“But we single out one person, in particular, for special praise and recognition — Premier Alden McLaughlin.
“Premier McLaughlin is the captain of the HMS Cayman. At the risk of jeopardizing his political career, the premier has staked his legacy on the faithful execution of this report.
“This is Cayman’s moment of opportunity, and it is also Premier McLaughlin’s defining moment.
“Because his cause is just and his path may be politically difficult, he needs, and deserves, the support of his countrymen.
“He certainly will have ours.”
— Cayman Compass, “EY Report: A test of our will and courage,” Sept. 12, 2014
“I am not sure of [the Compass’s] agenda, but they are wrong in principle, they are wrong in policy and they are wrong in practice.”
— Premier Alden McLaughlin, Legislative Assembly speech, June 8, 2016
Last Wednesday, our Premier stood before the Legislative Assembly and unveiled a progress report on “Project Future,” one year and nine months after the unveiling of consultants’ recommendations.
As evidenced by the excerpts we have re-printed at the top of this editorial, at the time the EY Report was released, we placed ourselves squarely in the Premier’s corner and urged the entirety of the Cayman Islands to do the same.
Since then, Mr. McLaughlin has turned away from the practical goal of reforming the civil service, and instead has rhetorically turned against the Compass and the consultants from EY. (As if we had any power except to express our opinion — in support of the Premier and his government. As if EY had done anything except to offer up the firm’s time and resources, at practically pro bono rates, for the good of the country. As if it weren’t Premier McLaughlin’s idea in the first place!)
Also during that time, despite numerous speeches and the formation of multimember committees, the Progressives government — out of the scores of recommendations put forth by EY — has managed, over nearly two years, to enact exactly one: the transfer of the Cayman Islands London Office from the Home Affairs Ministry to the Cabinet Office, at a cost savings of, ahem, negligible.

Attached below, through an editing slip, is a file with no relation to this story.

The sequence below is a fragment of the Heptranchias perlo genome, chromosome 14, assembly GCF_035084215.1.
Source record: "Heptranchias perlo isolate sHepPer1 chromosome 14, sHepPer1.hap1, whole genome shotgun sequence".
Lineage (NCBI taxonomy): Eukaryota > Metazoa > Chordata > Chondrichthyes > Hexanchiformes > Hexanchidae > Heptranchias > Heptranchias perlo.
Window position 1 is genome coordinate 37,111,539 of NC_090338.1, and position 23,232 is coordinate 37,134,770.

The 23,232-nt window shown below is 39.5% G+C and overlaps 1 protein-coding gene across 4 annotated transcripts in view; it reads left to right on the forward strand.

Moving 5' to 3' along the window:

Last week, the Premier said the Compass Editorial Board was wrong to declare that the EY Report appeared to be going nowhere, and as a refutation released a progress report, which is the subject of a Page One news story today. Let’s examine what the Progressives’ idea of “progress” really consists of:
- Outsourcing portions of the Health Services Authority and controlling bad debts — “not yet progressed”
- Selling excess Crown land, properties and buildings — “business case” being formed
- Reforming CINICO — “not yet progressed”
- Cost-sharing for civil service healthcare — “business case” being formed
- Merging Cayman Brac’s two elementary schools — put on hold
- Changes to Education Law to allow for academy-style schools — “not yet progressed”
- Sale, outsourcing or restructuring of Cayman Turtle Farm — “not yet progressed”
- Privatize Water Authority, Port Authority and Radio Cayman — not accepted
- Privatize landfill operations — still under review
- Privatize Cayman Airways — not mentioned in progress report
- Privatize postal service — strategic assessment to be conducted
- Merge offices of the complaints commissioner and information commissioner — planning stages
- Improvements to National Roads Authority operations — strategic assessment being finalized
- Increase civil service retirement age to 65 — bills to be voted on shortly
- Merge electricity, telecommunications, petroleum and water services regulators into a single utilities commission — legislation under consideration
- Merge Internal Audit Unit and Human Resources Unit — business case under way
- Restructure Tourism Attractions Board — strategic plan being formulated.
Regular readers of Compass editorials probably know that we are not often forced to admit that we were in error. However, when Premier McLaughlin accused us of being wrong about the EY Report, we can’t help but remember our support for him and his Progressives government when the report was released.
We weren’t wrong about the EY Report — but it appears we may have been wrong about the Premier.